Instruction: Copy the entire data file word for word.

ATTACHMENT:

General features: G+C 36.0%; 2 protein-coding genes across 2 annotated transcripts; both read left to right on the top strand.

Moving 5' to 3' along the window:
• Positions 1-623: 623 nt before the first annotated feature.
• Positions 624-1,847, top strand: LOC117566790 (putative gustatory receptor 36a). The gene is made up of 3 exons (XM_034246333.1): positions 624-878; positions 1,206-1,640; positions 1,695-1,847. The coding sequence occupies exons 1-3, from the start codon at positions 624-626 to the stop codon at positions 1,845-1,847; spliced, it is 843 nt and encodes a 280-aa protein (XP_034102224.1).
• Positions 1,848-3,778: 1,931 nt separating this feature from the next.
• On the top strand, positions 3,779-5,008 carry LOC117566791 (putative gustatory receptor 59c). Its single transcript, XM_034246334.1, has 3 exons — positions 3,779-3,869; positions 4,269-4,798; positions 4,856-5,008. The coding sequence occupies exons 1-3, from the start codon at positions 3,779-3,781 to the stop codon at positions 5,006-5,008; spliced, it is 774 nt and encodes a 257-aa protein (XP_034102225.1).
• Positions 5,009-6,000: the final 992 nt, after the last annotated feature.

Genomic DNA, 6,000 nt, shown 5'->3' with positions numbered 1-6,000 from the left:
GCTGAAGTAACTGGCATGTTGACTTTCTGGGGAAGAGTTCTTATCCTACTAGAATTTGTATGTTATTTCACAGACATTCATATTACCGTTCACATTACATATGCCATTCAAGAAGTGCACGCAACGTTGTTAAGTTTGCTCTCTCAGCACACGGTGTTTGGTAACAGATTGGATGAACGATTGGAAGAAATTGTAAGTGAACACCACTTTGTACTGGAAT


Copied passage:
General features: G+C 36.0%; 2 protein-coding genes across 2 annotated transcripts; both read left to right on the top strand.

Moving 5' to 3' along the window:
• Positions 1-623: 623 nt before the first annotated feature.
• Positions 624-1,847, top strand: LOC117566790 (putative gustatory receptor 36a). The gene is made up of 3 exons (XM_034246333.1): positions 624-878; positions 1,206-1,640; positions 1,695-1,847. The coding sequence occupies exons 1-3, from the start codon at positions 624-626 to the stop codon at positions 1,845-1,847; spliced, it is 843 nt and encodes a 280-aa protein (XP_034102224.1).
• Positions 1,848-3,778: 1,931 nt separating this feature from the next.
• On the top strand, positions 3,779-5,008 carry LOC117566791 (putative gustatory receptor 59c). Its single transcript, XM_034246334.1, has 3 exons — positions 3,779-3,869; positions 4,269-4,798; positions 4,856-5,008. The coding sequence occupies exons 1-3, from the start codon at positions 3,779-3,781 to the stop codon at positions 5,006-5,008; spliced, it is 774 nt and encodes a 257-aa protein (XP_034102225.1).
• Positions 5,009-6,000: the final 992 nt, after the last annotated feature.

Genomic DNA, 6,000 nt, shown 5'->3' with positions numbered 1-6,000 from the left:
GCTGAAGTAACTGGCATGTTGACTTTCTGGGGAAGAGTTCTTATCCTACTAGAATTTGTATGTTATTTCACAGACATTCATATTACCGTTCACATTACATATGCCATTCAAGAAGTGCACGCAACGTTGTTAAGTTTGCTCTCTCAGCACACGGTGTTTGGTAACAGATTGGATGAACGATTGGAAGAAATTGTAAGTGAACACCACTTTGTACTGGAAT